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I recently bought a second-hand coffee table and I'd would like to clean and smooth the existing finish. It's exactly same table as this, so I guess it's a copy of a common model. Table

Below you see details of the blemishes and also poor execution of the previous finish. My table, details Unfortunately I can't tell what kind of finishing it is. Is it safe to use mineral spirits to clean it? What about wet sanding, does it require a specific type of finishing ?

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Those questions are all interrelated ;) Whether mineral spirits are safe to use depends on the finish. Any sense of age? Since there's more than one, I'll assume it's factory made and guess a polyurethane finish, and as another guess not oil based since it doesn't appear to have any yellowing... put a drop of water on it. If it turns white it's waterborne. I'd suggest you try mineral spirits on an inconspicuous spot first, although that won't help much with refinishing and will often leave a greasy film that may interfere later... you may be better off with naptha.

If you're trying to remove scratches etc, use a fine sandpaper, maybe start with 320 grit before applying a new top coat. If you're trying for a high gloss, as it appears it has, it's much more difficult by hand... usually sprayed in a factory. If this is a piece you're very fond of, I'd suggest doing some reading on refinishing and practice on a less important piece first.

Hope this helps!

Ooops, I see on rereading that you're trying to salvage the finish? Start with 320 if there are significant scratches, work your way up to 800 or higher, depending on the gloss you're looking for you may want to go as high as 1200. Stop frequently to clean the slurry from the surface and check your work. Be especially careful at edges as it's easy to sand through the finish there.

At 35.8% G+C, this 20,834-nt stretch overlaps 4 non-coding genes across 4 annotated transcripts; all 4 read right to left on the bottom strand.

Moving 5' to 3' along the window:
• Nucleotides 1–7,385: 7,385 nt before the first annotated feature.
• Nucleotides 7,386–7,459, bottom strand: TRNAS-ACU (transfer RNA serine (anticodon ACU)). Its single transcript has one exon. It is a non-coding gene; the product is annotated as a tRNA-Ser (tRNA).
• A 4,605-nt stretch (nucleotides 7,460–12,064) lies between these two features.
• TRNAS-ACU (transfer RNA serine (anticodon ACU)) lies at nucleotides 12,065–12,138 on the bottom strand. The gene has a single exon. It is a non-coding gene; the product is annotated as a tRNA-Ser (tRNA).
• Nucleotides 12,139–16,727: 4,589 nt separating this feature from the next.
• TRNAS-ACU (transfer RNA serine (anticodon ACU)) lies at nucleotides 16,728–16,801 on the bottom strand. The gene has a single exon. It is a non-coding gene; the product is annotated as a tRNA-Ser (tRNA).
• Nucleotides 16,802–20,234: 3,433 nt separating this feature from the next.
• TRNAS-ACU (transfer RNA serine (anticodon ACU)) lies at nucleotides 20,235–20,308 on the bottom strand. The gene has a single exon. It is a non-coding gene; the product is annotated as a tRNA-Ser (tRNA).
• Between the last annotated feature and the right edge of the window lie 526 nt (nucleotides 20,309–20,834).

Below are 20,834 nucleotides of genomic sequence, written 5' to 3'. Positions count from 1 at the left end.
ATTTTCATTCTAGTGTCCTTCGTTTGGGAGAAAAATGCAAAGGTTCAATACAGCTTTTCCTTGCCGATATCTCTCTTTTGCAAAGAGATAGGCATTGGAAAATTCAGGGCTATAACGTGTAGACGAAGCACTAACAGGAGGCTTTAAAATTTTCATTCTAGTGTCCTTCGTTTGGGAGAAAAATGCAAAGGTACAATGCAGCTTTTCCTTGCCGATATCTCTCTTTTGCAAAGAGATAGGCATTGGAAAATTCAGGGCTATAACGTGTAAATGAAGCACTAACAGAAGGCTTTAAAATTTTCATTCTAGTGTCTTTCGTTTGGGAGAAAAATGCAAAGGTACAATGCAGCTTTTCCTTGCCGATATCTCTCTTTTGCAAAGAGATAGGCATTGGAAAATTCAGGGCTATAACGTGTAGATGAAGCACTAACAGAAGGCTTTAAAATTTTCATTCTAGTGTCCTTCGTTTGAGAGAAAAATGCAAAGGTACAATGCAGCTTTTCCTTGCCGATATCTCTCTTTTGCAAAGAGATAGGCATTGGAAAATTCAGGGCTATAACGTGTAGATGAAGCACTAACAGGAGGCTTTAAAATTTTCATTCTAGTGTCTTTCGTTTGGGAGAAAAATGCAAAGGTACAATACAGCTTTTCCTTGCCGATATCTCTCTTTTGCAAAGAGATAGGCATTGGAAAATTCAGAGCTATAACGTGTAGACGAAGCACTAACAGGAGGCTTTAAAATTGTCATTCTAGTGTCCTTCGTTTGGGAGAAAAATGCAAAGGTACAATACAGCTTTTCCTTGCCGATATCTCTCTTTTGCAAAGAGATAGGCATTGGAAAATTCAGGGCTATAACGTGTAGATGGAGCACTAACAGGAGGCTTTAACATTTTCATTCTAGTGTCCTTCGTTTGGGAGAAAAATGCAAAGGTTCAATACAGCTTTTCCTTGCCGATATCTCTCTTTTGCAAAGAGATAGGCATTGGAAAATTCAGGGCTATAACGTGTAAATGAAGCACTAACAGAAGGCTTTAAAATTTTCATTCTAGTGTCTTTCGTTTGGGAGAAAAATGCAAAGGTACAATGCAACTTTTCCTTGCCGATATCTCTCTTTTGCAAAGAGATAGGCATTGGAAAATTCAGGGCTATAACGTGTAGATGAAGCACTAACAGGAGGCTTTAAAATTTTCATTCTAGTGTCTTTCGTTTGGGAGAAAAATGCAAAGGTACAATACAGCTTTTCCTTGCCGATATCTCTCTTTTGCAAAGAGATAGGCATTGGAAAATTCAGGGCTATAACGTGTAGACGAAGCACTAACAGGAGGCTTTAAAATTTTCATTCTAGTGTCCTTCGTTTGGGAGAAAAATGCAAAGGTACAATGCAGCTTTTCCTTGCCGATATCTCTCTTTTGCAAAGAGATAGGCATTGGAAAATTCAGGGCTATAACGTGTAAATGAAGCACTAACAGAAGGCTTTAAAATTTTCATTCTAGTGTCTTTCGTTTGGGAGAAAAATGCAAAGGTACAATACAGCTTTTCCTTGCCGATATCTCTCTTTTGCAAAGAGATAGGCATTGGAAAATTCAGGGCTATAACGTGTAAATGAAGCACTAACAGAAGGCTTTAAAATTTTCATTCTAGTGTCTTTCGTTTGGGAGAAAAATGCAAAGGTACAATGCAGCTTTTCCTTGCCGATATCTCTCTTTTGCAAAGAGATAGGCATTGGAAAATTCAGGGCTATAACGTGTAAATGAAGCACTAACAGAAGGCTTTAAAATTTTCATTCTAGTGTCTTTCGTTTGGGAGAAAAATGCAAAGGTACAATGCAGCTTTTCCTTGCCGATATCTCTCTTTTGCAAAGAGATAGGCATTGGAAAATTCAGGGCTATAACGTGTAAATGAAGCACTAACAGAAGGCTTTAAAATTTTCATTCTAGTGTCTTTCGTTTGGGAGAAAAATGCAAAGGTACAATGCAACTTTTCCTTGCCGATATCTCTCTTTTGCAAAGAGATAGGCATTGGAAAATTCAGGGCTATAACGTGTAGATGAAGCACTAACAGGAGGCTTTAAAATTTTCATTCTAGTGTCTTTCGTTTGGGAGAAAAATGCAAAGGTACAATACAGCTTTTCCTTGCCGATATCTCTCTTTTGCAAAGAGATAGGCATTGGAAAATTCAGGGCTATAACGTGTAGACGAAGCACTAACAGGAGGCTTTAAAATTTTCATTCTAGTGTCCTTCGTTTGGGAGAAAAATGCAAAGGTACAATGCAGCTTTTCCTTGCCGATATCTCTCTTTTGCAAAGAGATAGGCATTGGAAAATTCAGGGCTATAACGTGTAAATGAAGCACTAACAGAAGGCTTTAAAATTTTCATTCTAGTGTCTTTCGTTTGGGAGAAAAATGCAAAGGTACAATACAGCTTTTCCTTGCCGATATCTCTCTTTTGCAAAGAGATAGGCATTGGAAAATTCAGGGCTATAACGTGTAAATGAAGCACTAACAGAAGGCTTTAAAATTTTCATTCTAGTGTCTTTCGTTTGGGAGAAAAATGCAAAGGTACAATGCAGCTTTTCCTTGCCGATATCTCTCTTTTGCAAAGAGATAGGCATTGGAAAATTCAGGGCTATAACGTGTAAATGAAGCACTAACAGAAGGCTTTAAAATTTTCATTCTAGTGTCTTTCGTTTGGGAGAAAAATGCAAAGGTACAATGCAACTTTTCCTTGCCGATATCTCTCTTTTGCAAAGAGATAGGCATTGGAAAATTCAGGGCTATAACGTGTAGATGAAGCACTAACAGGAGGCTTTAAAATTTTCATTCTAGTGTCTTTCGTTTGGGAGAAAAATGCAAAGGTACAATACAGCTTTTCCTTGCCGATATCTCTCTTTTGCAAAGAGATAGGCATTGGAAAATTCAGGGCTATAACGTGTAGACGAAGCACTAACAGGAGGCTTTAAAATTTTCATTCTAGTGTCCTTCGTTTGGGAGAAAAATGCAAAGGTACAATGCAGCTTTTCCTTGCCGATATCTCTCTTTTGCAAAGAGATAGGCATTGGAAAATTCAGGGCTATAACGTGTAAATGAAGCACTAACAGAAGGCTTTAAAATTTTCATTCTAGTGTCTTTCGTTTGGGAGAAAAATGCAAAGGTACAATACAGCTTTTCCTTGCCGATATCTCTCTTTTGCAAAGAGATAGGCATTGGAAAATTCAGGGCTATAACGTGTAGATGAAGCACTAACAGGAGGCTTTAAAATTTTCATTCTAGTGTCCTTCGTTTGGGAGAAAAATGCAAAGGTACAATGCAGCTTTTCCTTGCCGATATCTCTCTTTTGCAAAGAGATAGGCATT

• Thank you so much! We do like the table so I will proceed with caution as you recommended. I don't know about age, but I suspect it's not very old. I added one picture with the details about the blemishes. I will also do the test with water. – haschdl Jul 27 '16 at 14:25
  • Yeah, the white rings make me more confident it's a water based finish... but again, the rule is test first ;) The scratches look very superficial so go slow with the sanding, stop frequently to check so you don't sand off anymore than necessary. If you wind up recoating it, you might consider (believe it or not) getting an ultrafine (looks like velvet) mini (hot dog) roller. It's very good for putting down ultra smooth finishes with a minimum of brush marks. Spraying is the best, but requires lots of experience and tends to be messy. Good luck, let me know if you need more help. – PaulBinCT2 Jul 27 '16 at 14:53

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